Originally published in April 1835 in the magazine Southern Literary Messenger, Edgar Allan Poe’s “Morella” is a Gothic horror short story. The magazine was published from 1834 to 1864 and consisted of poetry, fiction, nonfiction, reviews, and historical notes. Publisher and occasional editor Thomas Willis White hired Poe in 1835 as a staff writer and critic.
In some ways, the short story could be considered an early example of a pose poem, a style that would later influence master of horror H.P. Lovecraft. The story itself is about Morella, a highly intelligent but frail young woman whose philosophical pursuits include exploring the nature of identity. Morella from her bed attempts to teach her husband what she has learned from such explorations, but she grows even frailer, all the while struggling with her pregnancy. She dies while giving birth to a baby girl.
As the daughter comes of age, she begins to acquire an uncanny resemblance to her mother. At the age of ten, Morella’s daughter looks so much like her that her father grows frightened. Given the knowledge about identity he acquired from his wife, he has the girl baptized so that all evil may be cleansed. The ritual has the opposite effect, particularly when the priest asks the girl her name, and she replies, “Morella.” The battle for identity, with the daughter calling out, “I am here!” is too great, and the child dies. When the narrator (unnamed, but described as a family friend with the story’s opening line, “With a feeling of deep yet most singular affected I regarded by friend Morella”) takes it upon himself to bury Morella in the family tomb, he finds to trace of the mother within. The short story’s final lines are haunting and eerie:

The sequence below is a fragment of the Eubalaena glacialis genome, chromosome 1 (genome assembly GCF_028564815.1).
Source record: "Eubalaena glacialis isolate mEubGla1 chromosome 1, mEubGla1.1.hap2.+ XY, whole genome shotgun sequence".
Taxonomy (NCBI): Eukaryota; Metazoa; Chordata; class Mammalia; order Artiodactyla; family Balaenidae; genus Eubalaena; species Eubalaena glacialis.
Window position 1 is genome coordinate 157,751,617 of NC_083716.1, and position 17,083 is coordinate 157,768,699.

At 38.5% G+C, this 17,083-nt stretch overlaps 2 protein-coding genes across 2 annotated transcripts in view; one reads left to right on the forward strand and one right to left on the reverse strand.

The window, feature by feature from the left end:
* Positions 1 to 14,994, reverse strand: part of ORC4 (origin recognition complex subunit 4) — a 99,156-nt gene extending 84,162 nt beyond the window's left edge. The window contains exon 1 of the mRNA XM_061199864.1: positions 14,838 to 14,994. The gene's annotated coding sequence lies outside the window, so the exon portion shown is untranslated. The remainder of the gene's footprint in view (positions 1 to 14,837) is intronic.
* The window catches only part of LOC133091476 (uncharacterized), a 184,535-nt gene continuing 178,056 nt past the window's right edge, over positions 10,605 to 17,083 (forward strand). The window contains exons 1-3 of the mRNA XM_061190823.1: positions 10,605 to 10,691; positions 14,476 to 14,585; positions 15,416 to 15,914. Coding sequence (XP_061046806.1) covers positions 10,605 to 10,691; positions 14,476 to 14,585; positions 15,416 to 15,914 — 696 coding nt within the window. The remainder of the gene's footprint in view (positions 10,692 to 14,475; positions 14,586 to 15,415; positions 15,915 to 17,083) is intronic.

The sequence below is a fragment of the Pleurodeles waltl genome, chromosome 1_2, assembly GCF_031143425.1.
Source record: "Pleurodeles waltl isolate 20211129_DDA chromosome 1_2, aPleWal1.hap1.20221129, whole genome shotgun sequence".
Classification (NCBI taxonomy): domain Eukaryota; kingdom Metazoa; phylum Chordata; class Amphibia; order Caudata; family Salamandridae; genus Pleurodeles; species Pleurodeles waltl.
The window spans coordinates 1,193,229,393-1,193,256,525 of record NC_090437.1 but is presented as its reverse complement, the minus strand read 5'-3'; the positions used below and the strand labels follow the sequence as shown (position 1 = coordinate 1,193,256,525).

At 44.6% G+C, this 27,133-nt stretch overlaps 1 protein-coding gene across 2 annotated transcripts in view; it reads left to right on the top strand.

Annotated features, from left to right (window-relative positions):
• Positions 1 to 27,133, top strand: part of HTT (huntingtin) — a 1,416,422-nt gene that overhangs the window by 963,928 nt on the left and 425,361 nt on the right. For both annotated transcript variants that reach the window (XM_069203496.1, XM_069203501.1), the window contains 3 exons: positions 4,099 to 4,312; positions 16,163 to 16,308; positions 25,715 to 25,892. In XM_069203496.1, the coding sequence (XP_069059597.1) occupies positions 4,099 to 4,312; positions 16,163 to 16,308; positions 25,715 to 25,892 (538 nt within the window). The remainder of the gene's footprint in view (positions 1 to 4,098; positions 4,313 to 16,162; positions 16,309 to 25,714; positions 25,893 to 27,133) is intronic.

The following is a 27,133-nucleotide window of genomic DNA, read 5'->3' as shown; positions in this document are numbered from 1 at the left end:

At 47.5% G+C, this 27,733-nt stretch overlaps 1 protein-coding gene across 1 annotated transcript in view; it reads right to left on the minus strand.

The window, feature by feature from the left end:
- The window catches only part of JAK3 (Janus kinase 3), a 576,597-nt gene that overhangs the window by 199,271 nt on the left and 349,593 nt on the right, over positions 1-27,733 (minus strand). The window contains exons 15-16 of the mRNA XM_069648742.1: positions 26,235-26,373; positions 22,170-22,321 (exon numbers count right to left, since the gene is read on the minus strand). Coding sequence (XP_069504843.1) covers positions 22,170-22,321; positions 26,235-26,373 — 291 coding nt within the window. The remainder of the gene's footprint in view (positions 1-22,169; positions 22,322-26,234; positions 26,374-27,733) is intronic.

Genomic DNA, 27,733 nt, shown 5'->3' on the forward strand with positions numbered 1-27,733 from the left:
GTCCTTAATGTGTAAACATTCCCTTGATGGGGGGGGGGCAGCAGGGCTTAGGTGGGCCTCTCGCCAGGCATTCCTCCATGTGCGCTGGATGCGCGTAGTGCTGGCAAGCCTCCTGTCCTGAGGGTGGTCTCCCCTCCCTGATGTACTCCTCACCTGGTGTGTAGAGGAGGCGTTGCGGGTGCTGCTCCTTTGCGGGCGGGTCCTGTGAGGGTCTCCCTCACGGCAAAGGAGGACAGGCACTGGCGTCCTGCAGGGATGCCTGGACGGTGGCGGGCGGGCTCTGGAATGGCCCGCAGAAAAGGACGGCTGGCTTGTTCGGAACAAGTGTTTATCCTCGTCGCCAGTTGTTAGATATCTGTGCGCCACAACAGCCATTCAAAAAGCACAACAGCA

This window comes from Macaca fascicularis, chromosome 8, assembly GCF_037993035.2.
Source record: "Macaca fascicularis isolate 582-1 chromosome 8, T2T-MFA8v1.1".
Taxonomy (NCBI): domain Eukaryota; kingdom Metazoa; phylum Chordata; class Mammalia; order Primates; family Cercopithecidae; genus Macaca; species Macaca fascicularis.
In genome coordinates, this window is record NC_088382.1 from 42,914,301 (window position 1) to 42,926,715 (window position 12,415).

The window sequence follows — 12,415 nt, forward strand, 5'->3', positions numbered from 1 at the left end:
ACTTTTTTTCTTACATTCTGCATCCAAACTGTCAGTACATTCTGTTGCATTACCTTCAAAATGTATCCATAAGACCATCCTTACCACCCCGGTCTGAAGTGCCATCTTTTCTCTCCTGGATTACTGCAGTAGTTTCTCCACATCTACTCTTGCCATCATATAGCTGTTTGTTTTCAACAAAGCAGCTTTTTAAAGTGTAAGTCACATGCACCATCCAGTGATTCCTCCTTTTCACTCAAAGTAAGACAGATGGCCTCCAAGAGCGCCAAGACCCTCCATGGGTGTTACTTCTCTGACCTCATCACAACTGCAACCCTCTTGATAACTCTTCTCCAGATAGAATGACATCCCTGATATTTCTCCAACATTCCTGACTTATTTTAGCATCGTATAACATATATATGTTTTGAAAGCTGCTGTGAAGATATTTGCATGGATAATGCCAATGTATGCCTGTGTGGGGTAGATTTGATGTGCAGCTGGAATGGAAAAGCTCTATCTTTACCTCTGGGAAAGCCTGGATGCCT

“But she died; and with my own hands I bore her to the tomb; and I laughed with a long and bitter laugh as I found no traces of the first in the channel where I laid the second. – Morella.”
The key theme behind “Morella” is hinted by Poe’s opening quote for the story by Plato: “Itself, by itself, solely, one everlasting and single.” There is no room for more than one identity, one personality, despite the desire and will to make it so.
In 1962, Roger Corman made the movie Tales of Terror, which features an adaptation of “Morella.” The movie starred Vincent Price, Peter Lorre, and Basil Rathbone. In 1990, Jim Wynorski directed a loose adaptation of “Morella” titled The Haunting of Morella. This movie is much more lurid and involves witchcraft with its theme of reincarnation.